Increasing tax revenue by targeting Turkey's huge unregistered economy could of course help to relieve the burden.
"What Turkey needs is an improvement in the systems of control and data base management, coupled with the independence of the tax administration" according to Aklar from AK Securities. Meanwhile, other analysts argue that the unregistered economy is an indispensable engine of growth and that tampering with the engine might upset the positive momentum.
Meanwhile, efforts continue to try and reduce the debt, strengthen the economy and encourage a vibrant private sector. This more specifically involves tax, social security and other reforms along with efforts to strengthen the banking and financial sector. At the same time, the IMF has pointed to the need for increased public investment in infrastructure and social programmes, plus the fiscal reforms that such a shift would imply.
Now, with the prospects of a date for EU accession talks looming large, Turkey is unlikely to stray off this narrow path. Ankara is gearing up to present a three-year economic programme to the EU in December 2004, and will be keen to reflect in the best possible light Turkey's progress at home - whether in terms of political reform or in the strength of the economy.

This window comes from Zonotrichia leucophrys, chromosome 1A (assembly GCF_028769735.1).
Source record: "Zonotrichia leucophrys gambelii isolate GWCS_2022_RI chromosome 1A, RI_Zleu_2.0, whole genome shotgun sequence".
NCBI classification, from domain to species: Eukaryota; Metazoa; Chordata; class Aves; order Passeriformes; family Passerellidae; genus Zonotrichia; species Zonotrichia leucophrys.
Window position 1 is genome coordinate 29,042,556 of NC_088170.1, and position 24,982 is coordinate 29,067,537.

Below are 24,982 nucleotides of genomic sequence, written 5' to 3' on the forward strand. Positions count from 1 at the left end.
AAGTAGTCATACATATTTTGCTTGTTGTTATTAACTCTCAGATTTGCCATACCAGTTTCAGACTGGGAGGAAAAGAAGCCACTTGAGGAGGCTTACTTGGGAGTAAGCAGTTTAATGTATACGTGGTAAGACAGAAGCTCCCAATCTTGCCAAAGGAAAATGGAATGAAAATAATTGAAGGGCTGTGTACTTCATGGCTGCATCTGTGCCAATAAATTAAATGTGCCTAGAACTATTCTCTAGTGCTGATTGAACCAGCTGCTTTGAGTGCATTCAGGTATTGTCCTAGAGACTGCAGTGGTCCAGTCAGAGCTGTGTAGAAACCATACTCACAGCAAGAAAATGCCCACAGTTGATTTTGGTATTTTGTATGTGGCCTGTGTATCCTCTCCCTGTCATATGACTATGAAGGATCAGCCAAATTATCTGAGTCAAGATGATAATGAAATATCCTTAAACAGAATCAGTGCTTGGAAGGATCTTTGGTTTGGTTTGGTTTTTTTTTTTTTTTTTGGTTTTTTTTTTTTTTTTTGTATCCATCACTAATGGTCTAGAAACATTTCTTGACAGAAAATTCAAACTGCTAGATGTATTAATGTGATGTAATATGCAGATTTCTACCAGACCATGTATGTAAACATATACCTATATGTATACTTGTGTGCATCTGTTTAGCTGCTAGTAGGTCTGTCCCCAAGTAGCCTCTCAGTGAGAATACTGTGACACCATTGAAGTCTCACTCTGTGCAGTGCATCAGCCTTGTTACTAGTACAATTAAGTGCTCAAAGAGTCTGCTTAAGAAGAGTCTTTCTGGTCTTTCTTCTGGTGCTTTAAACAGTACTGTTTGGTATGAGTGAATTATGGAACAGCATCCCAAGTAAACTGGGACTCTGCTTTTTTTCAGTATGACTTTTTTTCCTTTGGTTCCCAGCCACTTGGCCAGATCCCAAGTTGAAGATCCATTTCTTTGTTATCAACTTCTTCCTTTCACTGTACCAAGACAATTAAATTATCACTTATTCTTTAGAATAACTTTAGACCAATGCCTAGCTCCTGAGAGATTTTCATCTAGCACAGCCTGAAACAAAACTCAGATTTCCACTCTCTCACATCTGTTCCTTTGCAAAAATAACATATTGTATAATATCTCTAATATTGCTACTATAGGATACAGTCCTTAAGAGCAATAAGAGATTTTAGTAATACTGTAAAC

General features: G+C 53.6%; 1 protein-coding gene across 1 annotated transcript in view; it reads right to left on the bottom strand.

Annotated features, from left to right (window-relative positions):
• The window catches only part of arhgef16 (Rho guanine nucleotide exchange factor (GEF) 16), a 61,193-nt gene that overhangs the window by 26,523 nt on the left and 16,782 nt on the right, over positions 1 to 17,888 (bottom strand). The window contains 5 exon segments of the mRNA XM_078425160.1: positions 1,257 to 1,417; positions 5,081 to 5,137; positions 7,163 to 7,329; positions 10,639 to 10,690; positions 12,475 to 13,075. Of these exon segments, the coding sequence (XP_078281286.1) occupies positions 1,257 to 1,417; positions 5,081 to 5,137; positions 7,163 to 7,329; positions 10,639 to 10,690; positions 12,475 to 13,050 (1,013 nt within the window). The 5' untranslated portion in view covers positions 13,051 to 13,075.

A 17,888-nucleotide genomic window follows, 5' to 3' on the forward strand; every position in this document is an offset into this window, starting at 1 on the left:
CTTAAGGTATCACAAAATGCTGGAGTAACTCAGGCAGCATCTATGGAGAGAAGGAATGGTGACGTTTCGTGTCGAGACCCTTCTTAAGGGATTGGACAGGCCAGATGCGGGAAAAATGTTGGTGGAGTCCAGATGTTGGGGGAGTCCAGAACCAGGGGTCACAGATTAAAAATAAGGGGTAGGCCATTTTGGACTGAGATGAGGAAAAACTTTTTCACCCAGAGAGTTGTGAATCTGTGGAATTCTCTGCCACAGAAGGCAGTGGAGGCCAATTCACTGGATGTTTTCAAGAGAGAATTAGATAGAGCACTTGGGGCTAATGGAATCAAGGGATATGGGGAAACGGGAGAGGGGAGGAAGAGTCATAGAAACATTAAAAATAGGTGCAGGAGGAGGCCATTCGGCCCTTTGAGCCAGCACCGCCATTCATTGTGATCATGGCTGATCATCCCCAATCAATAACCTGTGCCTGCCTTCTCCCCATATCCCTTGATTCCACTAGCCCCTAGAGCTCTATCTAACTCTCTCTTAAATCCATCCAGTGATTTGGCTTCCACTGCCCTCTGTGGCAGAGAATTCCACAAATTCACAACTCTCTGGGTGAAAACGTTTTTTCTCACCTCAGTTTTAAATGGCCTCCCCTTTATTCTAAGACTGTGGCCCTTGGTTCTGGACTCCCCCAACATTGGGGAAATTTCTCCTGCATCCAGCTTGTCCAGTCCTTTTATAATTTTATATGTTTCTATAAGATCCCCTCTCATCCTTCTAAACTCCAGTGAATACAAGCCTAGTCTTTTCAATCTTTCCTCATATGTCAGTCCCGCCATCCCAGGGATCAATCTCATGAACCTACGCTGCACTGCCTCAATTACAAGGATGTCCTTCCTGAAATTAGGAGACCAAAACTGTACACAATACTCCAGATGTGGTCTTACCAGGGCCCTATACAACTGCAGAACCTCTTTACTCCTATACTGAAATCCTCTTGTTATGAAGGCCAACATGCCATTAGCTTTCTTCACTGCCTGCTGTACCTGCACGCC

With growth averaging 6-7% over the last two years and 2004 recording single-digit inflation, Ankara has grounds for some confidence. Dubbed a potential tiger economy by the IMF, Turkey feels that it has earned its stripes. But stability can only be achieved through a continuation of disciplined reform and prudent fiscal judgement. Snares and pitfalls could otherwise get the better of an emerging heavyweight.